Sarpy County to vaccinate teachers, Douglas expecting Johnson & Johnson shipment soon

More doses of the Johnson & Johnson vaccine are arriving in the Metro.The plan is to vaccinate teachers with it and more vaccine means expanded age groups across the metro.The county health departments say this new vaccine is exciting and provides a speedier path back to normal.They said they’re still working out some issues with notifications, but no dose is going to waste.As those 15 thousand doses are doled out across Nebraska, county health departments are expanding access to the three vaccines.”This week we’re going to give 17,000 first and second doses of Pfizer and Moderna and 5,000 doses of Johnson & Johnson at the weekend clinics so we’ve passed the 10% mark,” Phil Rooney said. The Douglas County health department expects to get its Johnson & Johnson shipment Thursday. The vaccine is also known as Janssen.The Sarpy/Cass Health Department announced it’s got the doses and it’s working to vaccinate 1,700 teachers this week.Douglas said it’ll hold two clinics this weekend to do the same but with more vaccine available, things are looking good.”We haven’t had as much vaccine as we like and I think as the supply grows and more vaccine arrives it’s going to simplify things tremendously,” Rooney said.Sarpy/Cass said it’s now notifying those 65 and older of places to get vaccinated, too.Rooney said communication can present problems but they’re constantly working to make it easier.Especially as pharmacies begin to market their availability.”People do try to go to different places, different sites to try and get scheduled, so that does create some confusion but we’re pretty well able to sort that out,” Rooney said.Rooney adds that if someone doesn’t show they’ve got a plan in place.“If we do have any cancellations, we have a call down list of critical infrastructure workers that we call so we haven’t been wasting any doses,” Rooney said.The Sarpy/Cass Health Department says it’s vaccinated just over 8% of the community.And Rooney adds that number is only growing across the counties.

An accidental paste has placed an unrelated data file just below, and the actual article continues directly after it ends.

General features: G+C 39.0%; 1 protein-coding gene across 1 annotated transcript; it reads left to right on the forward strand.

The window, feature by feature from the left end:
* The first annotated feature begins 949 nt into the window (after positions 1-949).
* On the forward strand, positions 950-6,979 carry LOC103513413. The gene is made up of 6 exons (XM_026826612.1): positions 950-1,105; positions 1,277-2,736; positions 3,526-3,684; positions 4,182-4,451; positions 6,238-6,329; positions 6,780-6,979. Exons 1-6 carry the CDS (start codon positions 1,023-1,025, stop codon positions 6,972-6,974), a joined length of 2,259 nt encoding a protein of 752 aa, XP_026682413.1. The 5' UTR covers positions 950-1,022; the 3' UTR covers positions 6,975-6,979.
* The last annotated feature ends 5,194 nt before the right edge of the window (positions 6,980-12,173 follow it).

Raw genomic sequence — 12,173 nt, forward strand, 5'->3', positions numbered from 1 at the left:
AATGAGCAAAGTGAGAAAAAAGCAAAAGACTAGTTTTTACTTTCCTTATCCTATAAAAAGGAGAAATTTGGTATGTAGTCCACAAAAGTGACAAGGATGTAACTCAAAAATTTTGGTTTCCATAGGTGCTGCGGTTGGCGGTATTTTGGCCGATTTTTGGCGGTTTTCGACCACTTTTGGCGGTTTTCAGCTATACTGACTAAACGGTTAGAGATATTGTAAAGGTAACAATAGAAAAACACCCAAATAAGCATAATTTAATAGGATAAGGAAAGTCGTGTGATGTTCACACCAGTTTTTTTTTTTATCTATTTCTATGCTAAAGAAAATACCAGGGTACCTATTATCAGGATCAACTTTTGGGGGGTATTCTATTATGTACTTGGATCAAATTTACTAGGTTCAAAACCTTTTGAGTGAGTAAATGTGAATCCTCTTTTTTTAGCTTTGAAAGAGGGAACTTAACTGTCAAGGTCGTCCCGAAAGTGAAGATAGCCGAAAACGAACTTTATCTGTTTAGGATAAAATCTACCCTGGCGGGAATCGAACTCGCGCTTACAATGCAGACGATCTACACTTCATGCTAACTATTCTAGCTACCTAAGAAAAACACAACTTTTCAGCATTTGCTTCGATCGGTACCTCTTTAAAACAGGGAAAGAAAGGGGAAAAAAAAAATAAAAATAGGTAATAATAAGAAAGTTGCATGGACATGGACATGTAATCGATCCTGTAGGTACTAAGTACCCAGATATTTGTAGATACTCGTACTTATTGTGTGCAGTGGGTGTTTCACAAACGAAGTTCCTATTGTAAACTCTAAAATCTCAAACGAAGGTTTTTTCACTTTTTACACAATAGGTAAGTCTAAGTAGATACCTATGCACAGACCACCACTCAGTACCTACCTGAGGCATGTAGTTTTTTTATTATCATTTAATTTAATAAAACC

More doses of the Johnson & Johnson vaccine are arriving in the Metro.

The plan is to vaccinate teachers with it and more vaccine means expanded age groups across the metro.

The county health departments say this new vaccine is exciting and provides a speedier path back to normal.

They said they’re still working out some issues with notifications, but no dose is going to waste.

As those 15 thousand doses are doled out across Nebraska, county health departments are expanding access to the three vaccines.

“This week we’re going to give 17,000 first and second doses of Pfizer and Moderna and 5,000 doses of Johnson & Johnson at the weekend clinics so we’ve passed the 10% mark,” Phil Rooney said.

The Douglas County health department expects to get its Johnson & Johnson shipment Thursday. The vaccine is also known as Janssen.

The Sarpy/Cass Health Department announced it’s got the doses and it’s working to vaccinate 1,700 teachers this week.

Douglas said it’ll hold two clinics this weekend to do the same but with more vaccine available, things are looking good.

“We haven’t had as much vaccine as we like and I think as the supply grows and more vaccine arrives it’s going to simplify things tremendously,” Rooney said.

Sarpy/Cass said it’s now notifying those 65 and older of places to get vaccinated, too.

Rooney said communication can present problems but they’re constantly working to make it easier.

Especially as pharmacies begin to market their availability.

“People do try to go to different places, different sites to try and get scheduled, so that does create some confusion but we’re pretty well able to sort that out,” Rooney said.

Rooney adds that if someone doesn’t show they’ve got a plan in place.

“If we do have any cancellations, we have a call down list of critical infrastructure workers that we call so we haven’t been wasting any doses,” Rooney said.

The Sarpy/Cass Health Department says it’s vaccinated just over 8% of the community.

And Rooney adds that number is only growing across the counties.

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